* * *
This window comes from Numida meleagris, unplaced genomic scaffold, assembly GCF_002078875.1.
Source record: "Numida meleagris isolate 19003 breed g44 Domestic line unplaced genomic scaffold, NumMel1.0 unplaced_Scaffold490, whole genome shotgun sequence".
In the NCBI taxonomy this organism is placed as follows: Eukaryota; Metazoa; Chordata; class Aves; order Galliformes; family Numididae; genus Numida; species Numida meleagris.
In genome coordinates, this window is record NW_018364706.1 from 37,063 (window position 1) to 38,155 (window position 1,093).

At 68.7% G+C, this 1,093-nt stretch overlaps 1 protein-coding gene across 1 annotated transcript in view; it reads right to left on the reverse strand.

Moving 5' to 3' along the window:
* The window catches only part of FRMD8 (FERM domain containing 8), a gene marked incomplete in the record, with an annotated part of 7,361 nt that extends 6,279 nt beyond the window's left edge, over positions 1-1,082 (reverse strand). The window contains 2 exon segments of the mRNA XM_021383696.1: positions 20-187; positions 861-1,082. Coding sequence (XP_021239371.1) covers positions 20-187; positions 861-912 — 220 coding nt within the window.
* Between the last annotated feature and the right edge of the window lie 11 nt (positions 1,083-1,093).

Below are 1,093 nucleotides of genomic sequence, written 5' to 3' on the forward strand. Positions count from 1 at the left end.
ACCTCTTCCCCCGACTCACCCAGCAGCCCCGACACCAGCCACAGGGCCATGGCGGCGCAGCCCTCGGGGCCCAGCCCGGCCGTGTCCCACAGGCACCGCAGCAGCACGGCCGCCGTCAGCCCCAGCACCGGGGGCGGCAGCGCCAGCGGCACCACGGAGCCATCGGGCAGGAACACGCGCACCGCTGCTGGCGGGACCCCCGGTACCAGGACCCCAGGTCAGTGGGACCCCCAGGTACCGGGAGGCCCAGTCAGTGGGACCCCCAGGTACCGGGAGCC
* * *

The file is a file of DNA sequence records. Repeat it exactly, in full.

This window comes from Numida meleagris, unplaced genomic scaffold, assembly GCF_002078875.1.
Source record: "Numida meleagris isolate 19003 breed g44 Domestic line unplaced genomic scaffold, NumMel1.0 unplaced_Scaffold490, whole genome shotgun sequence".
In the NCBI taxonomy this organism is placed as follows: Eukaryota; Metazoa; Chordata; class Aves; order Galliformes; family Numididae; genus Numida; species Numida meleagris.
In genome coordinates, this window is record NW_018364706.1 from 37,063 (window position 1) to 38,155 (window position 1,093).

At 68.7% G+C, this 1,093-nt stretch overlaps 1 protein-coding gene across 1 annotated transcript in view; it reads right to left on the reverse strand.

Moving 5' to 3' along the window:
* The window catches only part of FRMD8 (FERM domain containing 8), a gene marked incomplete in the record, with an annotated part of 7,361 nt that extends 6,279 nt beyond the window's left edge, over positions 1-1,082 (reverse strand). The window contains 2 exon segments of the mRNA XM_021383696.1: positions 20-187; positions 861-1,082. Coding sequence (XP_021239371.1) covers positions 20-187; positions 861-912 — 220 coding nt within the window.
* Between the last annotated feature and the right edge of the window lie 11 nt (positions 1,083-1,093).

Below are 1,093 nucleotides of genomic sequence, written 5' to 3' on the forward strand. Positions count from 1 at the left end.
ACCTCTTCCCCCGACTCACCCAGCAGCCCCGACACCAGCCACAGGGCCATGGCGGCGCAGCCCTCGGGGCCCAGCCCGGCCGTGTCCCACAGGCACCGCAGCAGCACGGCCGCCGTCAGCCCCAGCACCGGGGGCGGCAGCGCCAGCGGCACCACGGAGCCATCGGGCAGGAACACGCGCACCGCTGCTGGCGGGACCCCCGGTACCAGGACCCCAGGTCAGTGGGACCCCCAGGTACCGGGAGGCCCAGTCAGTGGGACCCCCAGGTACCGGGAGCC